“Extrusion” is often defined as the process of shaping a material, such as aluminum, by forcing it to flow through a shaped opening in a die. The extruded material emerges as an elongated piece with the same profile as the die opening. 

In thinking about the extrusion process, consider a Play Doh Fun Factory and how it might work. Think of the Fun Factory as the extrusion press, the handle as the ram, the shape bar as the die, and the Play Doh as the aluminum billet.

The first step is to choose the desired shape and color. Think of the shape as the die which will be used and the color as the temper and alloy needed. Next, the Play Doh is inserted into the holding chamber and pressure is applied to the handle, which forces Play Doh through the shape. In an extrusion press, pressure is applied to the billet by the ram where the dummy block is attached to the end of the ram stem.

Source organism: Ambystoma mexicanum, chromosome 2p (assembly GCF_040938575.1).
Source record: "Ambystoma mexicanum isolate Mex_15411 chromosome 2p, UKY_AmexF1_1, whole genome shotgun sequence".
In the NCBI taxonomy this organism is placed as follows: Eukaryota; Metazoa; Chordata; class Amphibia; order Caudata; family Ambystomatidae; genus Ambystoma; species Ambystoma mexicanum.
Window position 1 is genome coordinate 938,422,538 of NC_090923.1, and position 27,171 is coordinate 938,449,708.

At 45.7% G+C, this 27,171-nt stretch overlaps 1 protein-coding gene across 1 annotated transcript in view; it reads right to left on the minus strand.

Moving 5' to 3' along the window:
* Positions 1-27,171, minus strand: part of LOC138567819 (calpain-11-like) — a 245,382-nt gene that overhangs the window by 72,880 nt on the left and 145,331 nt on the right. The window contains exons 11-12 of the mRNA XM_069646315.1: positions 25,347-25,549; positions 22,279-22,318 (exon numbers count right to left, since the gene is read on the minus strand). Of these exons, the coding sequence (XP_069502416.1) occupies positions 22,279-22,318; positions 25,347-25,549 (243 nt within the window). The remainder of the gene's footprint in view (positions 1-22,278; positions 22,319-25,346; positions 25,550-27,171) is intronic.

When Play Doh begins to emerge, it has effectively been “extruded”. The same principles apply to extrusions from aluminum billets but considerably more detailed and sophisticated technology are involved.

Press size determines how large of an extrusion can be produced. Extrusion size is measured by its longest cross-sectional dimension (i.e. its fit within a circumscribing circle). A circumscribed circle is the smallest circle that will completely enclose the cross section of an extruded shape.

The most important factor to remember in the extrusion process is temperature. Temperature is most critical because it gives aluminum desired characteristics such as hardness and finish.